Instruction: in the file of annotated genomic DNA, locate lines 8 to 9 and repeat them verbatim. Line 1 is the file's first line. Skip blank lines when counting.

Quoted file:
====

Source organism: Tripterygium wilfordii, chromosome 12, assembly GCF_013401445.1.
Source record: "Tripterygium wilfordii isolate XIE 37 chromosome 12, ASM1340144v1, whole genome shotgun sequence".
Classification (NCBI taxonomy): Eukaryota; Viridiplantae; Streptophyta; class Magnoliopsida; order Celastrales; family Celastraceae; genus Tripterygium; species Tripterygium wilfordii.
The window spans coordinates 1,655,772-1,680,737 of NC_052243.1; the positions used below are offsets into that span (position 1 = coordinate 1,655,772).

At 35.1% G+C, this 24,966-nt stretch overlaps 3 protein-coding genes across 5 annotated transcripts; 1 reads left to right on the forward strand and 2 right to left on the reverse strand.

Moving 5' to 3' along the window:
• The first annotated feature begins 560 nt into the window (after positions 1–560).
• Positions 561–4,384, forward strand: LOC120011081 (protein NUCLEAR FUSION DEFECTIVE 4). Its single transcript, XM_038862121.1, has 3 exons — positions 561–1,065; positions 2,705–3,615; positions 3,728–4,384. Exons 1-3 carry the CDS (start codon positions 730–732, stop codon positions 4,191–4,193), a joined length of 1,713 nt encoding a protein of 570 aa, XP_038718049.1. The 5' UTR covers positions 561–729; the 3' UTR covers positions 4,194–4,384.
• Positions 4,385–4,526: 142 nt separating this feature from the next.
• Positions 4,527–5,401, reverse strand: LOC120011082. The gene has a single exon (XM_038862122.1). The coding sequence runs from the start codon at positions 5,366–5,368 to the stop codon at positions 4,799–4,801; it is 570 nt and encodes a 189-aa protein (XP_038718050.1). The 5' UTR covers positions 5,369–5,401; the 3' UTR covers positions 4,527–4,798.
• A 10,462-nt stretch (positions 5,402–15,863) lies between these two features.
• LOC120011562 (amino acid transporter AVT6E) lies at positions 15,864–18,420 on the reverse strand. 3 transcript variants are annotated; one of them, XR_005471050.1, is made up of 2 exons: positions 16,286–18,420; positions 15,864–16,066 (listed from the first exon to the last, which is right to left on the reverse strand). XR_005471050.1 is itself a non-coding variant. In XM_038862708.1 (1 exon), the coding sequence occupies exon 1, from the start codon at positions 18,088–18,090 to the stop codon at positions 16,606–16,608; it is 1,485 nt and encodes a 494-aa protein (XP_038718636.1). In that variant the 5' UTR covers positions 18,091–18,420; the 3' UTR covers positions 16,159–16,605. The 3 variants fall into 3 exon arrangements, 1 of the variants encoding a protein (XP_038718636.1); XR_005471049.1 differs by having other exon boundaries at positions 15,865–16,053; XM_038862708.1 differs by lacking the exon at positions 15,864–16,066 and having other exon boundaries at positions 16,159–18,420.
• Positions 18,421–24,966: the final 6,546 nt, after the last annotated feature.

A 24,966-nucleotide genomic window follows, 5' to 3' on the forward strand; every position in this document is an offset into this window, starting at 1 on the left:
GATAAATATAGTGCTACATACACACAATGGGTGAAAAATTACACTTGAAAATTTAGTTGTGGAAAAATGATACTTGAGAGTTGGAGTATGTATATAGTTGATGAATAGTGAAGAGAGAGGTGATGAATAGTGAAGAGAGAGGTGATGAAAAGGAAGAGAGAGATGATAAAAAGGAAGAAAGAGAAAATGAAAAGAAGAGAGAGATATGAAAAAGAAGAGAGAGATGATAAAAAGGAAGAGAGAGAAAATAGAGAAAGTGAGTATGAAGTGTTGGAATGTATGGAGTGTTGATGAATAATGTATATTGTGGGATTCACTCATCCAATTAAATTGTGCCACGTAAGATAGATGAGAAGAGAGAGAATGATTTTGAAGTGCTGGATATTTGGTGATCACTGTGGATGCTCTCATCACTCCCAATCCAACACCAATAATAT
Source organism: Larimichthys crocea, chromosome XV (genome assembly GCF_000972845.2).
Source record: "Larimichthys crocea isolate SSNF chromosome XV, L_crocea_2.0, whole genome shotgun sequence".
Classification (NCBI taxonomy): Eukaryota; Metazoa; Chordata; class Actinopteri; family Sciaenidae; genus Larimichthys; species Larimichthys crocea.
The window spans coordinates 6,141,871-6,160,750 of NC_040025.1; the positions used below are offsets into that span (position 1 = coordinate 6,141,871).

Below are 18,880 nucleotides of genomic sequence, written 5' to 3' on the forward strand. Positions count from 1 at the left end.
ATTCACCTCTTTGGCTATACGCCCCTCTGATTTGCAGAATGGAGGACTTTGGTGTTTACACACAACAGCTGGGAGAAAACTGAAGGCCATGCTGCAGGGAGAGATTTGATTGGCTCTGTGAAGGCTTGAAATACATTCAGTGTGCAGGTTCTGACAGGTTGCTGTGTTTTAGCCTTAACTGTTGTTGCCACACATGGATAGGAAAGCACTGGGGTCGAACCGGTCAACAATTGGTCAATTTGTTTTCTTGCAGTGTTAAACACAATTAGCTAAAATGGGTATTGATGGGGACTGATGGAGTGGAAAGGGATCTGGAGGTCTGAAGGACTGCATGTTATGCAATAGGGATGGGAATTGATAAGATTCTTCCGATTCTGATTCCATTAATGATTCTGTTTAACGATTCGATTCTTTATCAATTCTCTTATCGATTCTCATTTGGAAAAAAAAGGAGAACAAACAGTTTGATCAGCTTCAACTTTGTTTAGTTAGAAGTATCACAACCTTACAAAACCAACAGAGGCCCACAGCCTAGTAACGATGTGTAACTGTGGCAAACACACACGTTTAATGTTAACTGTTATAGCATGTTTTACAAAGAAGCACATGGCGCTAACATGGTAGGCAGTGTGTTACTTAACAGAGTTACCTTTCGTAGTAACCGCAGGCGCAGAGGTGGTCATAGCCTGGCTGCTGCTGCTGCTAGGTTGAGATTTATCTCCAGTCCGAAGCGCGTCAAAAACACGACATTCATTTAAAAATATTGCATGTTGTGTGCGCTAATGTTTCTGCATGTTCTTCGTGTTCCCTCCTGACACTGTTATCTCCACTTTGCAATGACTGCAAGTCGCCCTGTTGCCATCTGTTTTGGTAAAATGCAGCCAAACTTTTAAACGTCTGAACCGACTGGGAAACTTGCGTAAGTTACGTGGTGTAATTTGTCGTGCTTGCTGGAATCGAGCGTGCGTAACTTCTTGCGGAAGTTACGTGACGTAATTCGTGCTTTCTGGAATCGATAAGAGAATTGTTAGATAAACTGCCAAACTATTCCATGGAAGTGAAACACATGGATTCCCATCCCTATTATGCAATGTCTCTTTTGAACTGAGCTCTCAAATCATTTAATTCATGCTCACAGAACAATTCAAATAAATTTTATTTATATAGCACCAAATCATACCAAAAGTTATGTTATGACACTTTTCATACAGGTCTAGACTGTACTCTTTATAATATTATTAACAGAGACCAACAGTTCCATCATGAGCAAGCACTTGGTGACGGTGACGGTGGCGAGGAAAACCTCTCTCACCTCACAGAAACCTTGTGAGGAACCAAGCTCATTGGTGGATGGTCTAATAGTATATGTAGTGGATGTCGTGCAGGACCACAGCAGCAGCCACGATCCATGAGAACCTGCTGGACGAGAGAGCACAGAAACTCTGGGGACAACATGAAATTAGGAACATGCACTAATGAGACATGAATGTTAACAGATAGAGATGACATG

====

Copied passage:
• Positions 561–4,384, forward strand: LOC120011081 (protein NUCLEAR FUSION DEFECTIVE 4). Its single transcript, XM_038862121.1, has 3 exons — positions 561–1,065; positions 2,705–3,615; positions 3,728–4,384. Exons 1-3 carry the CDS (start codon positions 730–732, stop codon positions 4,191–4,193), a joined length of 1,713 nt encoding a protein of 570 aa, XP_038718049.1. The 5' UTR covers positions 561–729; the 3' UTR covers positions 4,194–4,384.
• Positions 4,385–4,526: 142 nt separating this feature from the next.